We have read your manuscript with boundless delight. If we were to publish your paper, it would be impossible for us to publish any work of lower standard. And as it is unthinkable that in the next thousand years we shall see its equal, we are, to our regret, compelled to return your divine composition, and to beg you a thousand times to overlook our short sight and timidity. — Rejection slip from a Chinese economic journal, quoted in the Financial Times.
As writers we all experience rejection at one time or another – some of us more than others.
I personally have received a number of those lovely stock rejection forms. After some careful consideration, I’ve finally figured out the real messages behind the rejections. Here are a few lines, and their hidden meanings, from some of my own rejection slips.
- Many thanks for your submission. Unfortunately, this one didn’t work for us.(Thanks, but no thanks, and don’t send any more.)
- We were delighted (and slightly overwhelmed) by the 1,870 entries in our fiction contest this year. After much revising and winnowing we have determined the three winners .(You aren’t one of them.)
- We are very sorry that we are not able to use your manuscript. Sincerely, the Editors. (Your submission wasn’t even good enough to warrant a real signature.)
- It was very kind of you to send us this material. We regret that we are unable to fit it into our publication schedule. (In fact, we’ll never have enough time to fit this into our publication schedule, so please don’t try again.)
- We are in receipt of your manuscript which we are holding for possible publication in a future issue. (Don’t call us ¾ we won’t call you. Eight years later, I’m still waiting to hear back from them.)
- W e are returning your manuscript because: check the box rejections. (There’s so much wrong with this one, that we don’t know where to begin!)
- And my all-time favorite – We are returning your manuscript WITH OUT thanks.(YIKES! Let’s take our name out of all the writer’s markets before we get anything else like this!)
I have to confess that I really took the least amount of offense to the very last rejection. The editor in me says it had to be an obvious typo. Their rejection actually left me sighing with relief and laughing my head off! After all, had I been accepted, who knows how they might have butchered my “baby.”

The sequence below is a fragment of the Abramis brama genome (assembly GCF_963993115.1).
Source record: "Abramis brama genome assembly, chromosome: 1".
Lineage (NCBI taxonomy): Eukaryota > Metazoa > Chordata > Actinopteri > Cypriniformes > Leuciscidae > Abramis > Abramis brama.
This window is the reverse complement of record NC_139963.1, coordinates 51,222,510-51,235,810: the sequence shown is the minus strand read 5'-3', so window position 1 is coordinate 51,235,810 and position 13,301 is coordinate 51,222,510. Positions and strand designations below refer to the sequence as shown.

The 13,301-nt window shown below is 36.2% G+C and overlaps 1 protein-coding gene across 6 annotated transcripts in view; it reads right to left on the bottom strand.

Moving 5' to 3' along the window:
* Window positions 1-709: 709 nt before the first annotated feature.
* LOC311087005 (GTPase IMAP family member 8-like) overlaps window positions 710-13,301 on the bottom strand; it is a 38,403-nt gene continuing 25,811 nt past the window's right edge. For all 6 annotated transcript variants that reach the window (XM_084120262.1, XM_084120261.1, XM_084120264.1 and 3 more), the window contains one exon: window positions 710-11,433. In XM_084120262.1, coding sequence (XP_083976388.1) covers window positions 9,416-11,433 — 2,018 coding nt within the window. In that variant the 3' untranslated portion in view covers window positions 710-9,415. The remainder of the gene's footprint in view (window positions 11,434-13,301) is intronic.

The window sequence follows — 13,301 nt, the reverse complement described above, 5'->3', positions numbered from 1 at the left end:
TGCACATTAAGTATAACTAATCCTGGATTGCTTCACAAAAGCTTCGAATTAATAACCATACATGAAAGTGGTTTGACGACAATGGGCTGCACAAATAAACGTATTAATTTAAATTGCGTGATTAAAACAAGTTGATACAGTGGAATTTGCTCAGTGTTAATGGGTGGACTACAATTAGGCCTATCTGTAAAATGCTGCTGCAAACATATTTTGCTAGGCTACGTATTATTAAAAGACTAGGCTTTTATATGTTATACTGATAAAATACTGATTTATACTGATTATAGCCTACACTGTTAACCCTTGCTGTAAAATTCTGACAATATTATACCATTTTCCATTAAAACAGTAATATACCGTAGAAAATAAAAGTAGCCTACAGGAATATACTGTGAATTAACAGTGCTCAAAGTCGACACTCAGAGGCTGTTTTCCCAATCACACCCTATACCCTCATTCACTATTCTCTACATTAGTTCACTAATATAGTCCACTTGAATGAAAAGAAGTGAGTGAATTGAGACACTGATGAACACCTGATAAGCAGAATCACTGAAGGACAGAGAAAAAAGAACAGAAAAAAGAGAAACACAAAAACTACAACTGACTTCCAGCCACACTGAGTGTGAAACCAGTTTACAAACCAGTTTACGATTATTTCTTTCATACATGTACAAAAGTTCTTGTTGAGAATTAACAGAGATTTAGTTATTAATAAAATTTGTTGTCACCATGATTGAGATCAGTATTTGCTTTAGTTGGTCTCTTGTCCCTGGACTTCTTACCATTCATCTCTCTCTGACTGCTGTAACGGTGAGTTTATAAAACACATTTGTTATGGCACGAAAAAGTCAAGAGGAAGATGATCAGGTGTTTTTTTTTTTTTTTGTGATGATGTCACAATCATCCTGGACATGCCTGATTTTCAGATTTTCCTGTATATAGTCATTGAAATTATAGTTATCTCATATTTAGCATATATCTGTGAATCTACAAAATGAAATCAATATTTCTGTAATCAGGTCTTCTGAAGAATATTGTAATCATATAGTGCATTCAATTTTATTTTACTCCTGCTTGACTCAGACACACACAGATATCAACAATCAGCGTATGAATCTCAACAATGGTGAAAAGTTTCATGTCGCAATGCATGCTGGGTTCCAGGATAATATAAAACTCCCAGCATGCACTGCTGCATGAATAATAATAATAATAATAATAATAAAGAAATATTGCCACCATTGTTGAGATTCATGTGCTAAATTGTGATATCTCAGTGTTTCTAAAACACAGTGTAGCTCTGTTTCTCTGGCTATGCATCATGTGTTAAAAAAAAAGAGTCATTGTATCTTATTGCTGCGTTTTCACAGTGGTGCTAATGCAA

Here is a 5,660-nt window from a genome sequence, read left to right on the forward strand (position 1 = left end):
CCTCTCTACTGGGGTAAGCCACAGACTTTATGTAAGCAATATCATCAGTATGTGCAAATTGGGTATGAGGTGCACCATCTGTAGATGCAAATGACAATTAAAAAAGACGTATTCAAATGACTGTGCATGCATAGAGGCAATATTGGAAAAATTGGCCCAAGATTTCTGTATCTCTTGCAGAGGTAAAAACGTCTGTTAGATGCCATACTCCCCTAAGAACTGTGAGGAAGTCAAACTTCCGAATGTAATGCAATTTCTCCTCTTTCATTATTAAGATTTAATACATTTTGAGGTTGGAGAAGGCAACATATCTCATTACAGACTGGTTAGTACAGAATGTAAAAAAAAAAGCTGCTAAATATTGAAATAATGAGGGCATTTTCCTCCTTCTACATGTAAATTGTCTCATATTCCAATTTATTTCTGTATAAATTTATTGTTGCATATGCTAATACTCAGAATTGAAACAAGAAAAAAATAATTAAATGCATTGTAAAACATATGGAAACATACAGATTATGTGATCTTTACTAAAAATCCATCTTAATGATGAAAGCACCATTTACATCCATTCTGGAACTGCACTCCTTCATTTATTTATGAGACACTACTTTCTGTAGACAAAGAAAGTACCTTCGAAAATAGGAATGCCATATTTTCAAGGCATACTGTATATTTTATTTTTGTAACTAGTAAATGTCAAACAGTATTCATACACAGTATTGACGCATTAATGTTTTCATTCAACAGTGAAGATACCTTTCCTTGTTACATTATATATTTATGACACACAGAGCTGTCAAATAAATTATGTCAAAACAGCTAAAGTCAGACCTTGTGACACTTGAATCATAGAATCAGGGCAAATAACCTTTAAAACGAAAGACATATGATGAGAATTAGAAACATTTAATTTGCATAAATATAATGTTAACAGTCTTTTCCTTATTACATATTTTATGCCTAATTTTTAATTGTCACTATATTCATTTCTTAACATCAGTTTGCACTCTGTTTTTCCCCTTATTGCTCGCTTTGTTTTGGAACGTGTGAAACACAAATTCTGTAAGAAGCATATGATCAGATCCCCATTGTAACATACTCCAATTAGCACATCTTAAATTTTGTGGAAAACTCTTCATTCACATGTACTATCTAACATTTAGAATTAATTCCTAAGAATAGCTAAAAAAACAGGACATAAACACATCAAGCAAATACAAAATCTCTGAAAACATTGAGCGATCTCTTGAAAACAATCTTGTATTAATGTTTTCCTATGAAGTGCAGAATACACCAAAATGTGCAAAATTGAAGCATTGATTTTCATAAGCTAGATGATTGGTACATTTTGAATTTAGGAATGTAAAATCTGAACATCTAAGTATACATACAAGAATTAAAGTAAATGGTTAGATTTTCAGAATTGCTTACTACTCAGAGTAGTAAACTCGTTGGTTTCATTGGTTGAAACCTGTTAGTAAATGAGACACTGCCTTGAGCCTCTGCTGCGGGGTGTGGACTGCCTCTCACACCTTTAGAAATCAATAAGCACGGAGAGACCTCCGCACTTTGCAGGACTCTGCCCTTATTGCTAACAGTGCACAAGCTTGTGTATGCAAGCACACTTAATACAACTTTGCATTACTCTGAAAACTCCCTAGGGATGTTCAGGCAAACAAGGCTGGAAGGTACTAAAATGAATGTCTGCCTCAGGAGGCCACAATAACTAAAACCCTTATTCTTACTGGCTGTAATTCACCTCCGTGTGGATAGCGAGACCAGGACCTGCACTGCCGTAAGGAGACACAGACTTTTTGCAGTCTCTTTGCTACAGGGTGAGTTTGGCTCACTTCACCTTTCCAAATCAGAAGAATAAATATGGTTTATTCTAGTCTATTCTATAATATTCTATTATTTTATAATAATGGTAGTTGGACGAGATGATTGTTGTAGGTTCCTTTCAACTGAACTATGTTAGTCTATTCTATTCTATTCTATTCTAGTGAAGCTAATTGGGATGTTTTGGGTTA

So just how do you handle all those rejections? The best way, in my opinion, to deal with rejection letters is drop them into a file until you get enough to compare. Then a few months later, pull them out, and assess those hidden meanings. Not the fun ones I gave you, but the real meaning behind the rejections.
Look for a pattern. Are you consistently being rejected because your manuscript doesn’t fit their needs? Do your rejections say things like, “We’ve already done something similar to this”? Then maybe you need to study your possible markets before you submit (something you should have already done).
Do the rejections say things like, “Doesn’t win in completion with others available” or “Has too much narrative or description” or “Lacks a strong plot” ? (All comments that I have seen on a standard rejection form.) Then you need to work harder and learn to write better so you can compete with other submissions to your chosen market.
Do you have handwritten editorial notes on any of the rejections? Things that might offer encouragement like, “Nice work, but we’ve just printed something like this” or “Do you have anything else that might fit our line?” or “Here are editorial comments we hope you will find helpful”. Notes from editors that comment positively on your work are a sure sign that your writing is on target. They see hundreds of manuscripts a day. When they stop to comment on your rejection slip, you should take notice! Don’t let those opportunities slip by. Write something else that better fits those editors’ needs and send it back ASAP with a note that will remind the editors of their comments to you.
Finally, when you’ve been tipped over the edge by one too many rejections you could take the approach of a fellow writer who devised this lovely rejection-of-the-rejection form letter.
Thank you for your letter of February 17th.
After careful consideration I regret to inform you that I am unable to accept your refusal to publish my manuscript. This year I have been particularly fortunate in receiving an unusually large number of rejection letters. With such a varied and promising field of candidates it is impossible for me to accept all refusals. Despite your agency’s outstanding qualifications and previous experience in rejecting applicants, I find that your rejection does not meet my needs at this time. Therefore, I will initiate my representation by your firm immediately.
I look forward to working with you.
(letter courtesy of an email forward from Mary Ann Schenk via OVRWA email list)